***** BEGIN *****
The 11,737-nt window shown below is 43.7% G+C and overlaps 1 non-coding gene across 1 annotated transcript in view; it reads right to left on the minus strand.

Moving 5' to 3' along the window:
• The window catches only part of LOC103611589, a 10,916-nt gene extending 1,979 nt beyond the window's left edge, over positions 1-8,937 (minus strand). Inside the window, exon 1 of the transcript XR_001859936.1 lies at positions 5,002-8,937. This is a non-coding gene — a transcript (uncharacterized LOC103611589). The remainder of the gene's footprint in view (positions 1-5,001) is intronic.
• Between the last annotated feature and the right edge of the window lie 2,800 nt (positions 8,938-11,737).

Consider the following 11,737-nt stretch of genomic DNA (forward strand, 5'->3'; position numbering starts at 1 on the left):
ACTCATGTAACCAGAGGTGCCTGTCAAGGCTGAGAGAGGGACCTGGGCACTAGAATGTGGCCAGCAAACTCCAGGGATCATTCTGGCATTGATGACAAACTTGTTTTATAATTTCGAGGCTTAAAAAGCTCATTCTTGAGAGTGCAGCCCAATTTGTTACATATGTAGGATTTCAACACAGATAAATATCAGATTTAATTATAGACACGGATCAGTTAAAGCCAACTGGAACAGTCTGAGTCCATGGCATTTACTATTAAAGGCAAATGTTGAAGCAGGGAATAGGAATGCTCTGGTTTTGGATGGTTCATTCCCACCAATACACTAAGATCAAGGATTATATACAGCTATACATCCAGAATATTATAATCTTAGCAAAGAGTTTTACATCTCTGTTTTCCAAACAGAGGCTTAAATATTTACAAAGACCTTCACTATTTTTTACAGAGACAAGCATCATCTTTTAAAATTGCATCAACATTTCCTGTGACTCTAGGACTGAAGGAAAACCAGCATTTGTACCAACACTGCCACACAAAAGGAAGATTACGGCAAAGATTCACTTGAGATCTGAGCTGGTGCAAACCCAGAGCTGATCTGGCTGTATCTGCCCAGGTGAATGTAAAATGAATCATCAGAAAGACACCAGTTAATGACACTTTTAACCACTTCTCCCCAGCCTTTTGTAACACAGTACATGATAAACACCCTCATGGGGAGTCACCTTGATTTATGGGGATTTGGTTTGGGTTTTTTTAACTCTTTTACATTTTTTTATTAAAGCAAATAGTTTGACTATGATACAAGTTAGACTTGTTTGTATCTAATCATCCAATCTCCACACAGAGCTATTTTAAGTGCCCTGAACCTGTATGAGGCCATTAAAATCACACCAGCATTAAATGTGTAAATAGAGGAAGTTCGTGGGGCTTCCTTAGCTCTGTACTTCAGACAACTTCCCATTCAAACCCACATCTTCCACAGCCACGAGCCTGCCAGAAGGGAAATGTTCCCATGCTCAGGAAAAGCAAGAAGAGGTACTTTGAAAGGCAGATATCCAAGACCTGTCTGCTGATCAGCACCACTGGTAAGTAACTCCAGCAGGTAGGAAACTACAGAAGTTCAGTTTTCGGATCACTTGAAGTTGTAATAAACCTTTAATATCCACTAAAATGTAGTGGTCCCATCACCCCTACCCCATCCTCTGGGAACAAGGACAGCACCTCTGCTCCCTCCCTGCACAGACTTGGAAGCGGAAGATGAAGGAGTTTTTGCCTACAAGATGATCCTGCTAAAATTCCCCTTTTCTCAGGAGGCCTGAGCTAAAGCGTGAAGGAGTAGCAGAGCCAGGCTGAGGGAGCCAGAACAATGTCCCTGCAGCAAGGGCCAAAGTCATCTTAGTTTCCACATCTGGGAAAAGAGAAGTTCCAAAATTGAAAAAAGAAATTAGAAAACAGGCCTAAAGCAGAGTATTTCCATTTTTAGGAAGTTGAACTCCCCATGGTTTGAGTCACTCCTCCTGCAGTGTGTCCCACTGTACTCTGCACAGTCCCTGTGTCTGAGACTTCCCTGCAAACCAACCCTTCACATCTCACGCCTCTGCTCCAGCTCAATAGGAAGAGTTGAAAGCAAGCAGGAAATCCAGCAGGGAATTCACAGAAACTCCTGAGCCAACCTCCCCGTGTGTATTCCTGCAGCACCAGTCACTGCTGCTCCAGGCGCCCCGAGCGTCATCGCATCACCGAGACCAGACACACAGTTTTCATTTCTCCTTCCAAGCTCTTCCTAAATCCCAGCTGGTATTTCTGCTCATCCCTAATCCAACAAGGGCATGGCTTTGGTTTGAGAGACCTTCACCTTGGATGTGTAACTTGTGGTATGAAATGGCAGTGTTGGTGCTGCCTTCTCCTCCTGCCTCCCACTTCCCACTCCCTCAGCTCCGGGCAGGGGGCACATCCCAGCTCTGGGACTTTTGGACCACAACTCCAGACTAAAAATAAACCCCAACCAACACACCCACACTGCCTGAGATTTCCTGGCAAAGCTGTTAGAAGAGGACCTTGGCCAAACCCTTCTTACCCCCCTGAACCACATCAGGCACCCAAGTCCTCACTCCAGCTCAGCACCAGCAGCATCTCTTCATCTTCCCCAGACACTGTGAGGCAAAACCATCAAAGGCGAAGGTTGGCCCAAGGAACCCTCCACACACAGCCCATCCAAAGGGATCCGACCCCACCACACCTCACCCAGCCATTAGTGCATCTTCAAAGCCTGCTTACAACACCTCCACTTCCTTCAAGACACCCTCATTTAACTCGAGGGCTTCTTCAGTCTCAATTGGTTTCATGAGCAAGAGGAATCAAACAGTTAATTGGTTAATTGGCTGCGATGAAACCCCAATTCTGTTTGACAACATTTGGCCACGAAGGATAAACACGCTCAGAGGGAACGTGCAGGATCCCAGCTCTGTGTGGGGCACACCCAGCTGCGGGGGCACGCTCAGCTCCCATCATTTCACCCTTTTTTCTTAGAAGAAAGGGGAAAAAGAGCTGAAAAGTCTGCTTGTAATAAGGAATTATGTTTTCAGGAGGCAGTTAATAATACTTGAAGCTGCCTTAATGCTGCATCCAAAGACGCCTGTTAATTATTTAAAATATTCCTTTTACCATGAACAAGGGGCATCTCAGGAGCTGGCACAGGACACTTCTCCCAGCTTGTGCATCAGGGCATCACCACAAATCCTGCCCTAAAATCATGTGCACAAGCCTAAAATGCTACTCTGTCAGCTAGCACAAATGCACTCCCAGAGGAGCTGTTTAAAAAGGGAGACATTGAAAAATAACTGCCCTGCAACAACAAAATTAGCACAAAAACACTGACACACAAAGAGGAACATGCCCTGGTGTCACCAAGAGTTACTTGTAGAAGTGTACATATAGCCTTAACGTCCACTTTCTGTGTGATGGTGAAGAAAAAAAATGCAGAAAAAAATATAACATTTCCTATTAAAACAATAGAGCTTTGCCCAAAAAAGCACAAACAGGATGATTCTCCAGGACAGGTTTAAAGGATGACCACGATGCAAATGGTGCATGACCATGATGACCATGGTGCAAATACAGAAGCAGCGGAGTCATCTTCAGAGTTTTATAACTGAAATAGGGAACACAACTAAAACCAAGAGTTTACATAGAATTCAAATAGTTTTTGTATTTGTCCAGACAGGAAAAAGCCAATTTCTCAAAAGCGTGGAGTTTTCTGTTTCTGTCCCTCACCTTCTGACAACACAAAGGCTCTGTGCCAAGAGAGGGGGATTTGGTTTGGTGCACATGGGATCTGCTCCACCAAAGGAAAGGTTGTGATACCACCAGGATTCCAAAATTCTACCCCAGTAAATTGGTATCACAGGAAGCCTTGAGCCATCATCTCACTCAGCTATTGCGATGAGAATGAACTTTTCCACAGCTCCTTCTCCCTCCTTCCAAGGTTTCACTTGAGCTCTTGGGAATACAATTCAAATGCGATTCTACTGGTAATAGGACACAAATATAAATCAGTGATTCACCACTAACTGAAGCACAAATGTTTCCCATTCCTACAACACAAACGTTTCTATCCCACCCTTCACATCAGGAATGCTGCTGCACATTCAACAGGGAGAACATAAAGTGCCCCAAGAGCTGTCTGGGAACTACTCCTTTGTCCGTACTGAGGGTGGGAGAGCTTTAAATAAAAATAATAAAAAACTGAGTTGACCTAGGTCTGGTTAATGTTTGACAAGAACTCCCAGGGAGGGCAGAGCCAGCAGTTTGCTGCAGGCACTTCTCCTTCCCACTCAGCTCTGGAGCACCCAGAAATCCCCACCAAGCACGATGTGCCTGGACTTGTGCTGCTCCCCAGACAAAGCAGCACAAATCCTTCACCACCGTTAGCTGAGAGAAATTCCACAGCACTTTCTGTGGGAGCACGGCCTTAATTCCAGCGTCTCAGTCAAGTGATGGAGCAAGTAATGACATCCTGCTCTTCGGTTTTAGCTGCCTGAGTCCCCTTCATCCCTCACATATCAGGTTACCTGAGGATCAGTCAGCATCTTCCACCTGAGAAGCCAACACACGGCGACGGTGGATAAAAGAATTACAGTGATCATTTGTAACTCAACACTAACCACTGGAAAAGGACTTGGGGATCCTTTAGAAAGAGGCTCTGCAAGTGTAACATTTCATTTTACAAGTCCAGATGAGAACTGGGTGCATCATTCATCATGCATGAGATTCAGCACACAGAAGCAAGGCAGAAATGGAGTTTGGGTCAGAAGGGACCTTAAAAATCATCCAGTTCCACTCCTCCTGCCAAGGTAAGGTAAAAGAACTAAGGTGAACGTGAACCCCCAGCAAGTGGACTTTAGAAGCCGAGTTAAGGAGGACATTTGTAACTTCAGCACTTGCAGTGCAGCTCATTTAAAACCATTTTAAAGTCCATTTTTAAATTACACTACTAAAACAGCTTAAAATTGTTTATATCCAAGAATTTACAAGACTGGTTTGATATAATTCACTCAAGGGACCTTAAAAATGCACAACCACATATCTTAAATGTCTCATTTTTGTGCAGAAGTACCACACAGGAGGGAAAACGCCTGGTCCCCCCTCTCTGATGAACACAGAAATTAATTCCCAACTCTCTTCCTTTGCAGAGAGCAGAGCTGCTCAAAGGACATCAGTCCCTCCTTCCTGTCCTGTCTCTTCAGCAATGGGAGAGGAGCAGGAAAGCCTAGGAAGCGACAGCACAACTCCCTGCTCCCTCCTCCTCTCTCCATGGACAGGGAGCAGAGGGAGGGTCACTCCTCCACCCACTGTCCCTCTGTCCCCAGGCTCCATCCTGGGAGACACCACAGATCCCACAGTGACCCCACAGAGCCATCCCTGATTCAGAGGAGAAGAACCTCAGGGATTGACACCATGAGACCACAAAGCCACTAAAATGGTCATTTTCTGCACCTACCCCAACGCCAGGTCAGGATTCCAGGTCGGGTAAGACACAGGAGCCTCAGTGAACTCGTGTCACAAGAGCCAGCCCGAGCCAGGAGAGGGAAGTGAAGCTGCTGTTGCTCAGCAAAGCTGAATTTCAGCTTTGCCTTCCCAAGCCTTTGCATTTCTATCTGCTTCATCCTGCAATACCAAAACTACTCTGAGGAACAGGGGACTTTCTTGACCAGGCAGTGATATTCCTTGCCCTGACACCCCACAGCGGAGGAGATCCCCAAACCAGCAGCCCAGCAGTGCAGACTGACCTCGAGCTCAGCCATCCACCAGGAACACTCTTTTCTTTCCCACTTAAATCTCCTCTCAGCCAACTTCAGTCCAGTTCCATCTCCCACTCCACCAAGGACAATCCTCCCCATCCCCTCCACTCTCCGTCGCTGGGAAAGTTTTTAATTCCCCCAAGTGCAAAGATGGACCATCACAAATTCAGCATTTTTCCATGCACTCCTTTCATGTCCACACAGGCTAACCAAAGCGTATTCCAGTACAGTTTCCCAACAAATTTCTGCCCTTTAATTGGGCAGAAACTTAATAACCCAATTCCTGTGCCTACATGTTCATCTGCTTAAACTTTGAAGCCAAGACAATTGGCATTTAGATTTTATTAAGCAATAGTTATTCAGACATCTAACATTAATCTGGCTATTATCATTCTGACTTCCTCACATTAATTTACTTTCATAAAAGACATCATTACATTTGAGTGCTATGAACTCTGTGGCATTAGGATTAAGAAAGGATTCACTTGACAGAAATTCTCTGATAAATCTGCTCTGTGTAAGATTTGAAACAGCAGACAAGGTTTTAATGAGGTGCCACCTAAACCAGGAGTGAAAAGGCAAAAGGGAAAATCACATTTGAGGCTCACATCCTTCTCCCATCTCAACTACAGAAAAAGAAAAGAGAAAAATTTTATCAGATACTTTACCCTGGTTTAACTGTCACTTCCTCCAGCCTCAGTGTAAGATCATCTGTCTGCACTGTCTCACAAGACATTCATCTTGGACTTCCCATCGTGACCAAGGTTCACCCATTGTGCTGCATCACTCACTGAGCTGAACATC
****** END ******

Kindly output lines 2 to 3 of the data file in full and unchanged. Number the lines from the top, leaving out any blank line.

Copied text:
Moving 5' to 3' along the window:
• The window catches only part of LOC103611589, a 10,916-nt gene extending 1,979 nt beyond the window's left edge, over positions 1-8,937 (minus strand). Inside the window, exon 1 of the transcript XR_001859936.1 lies at positions 5,002-8,937. This is a non-coding gene — a transcript (uncharacterized LOC103611589). The remainder of the gene's footprint in view (positions 1-5,001) is intronic.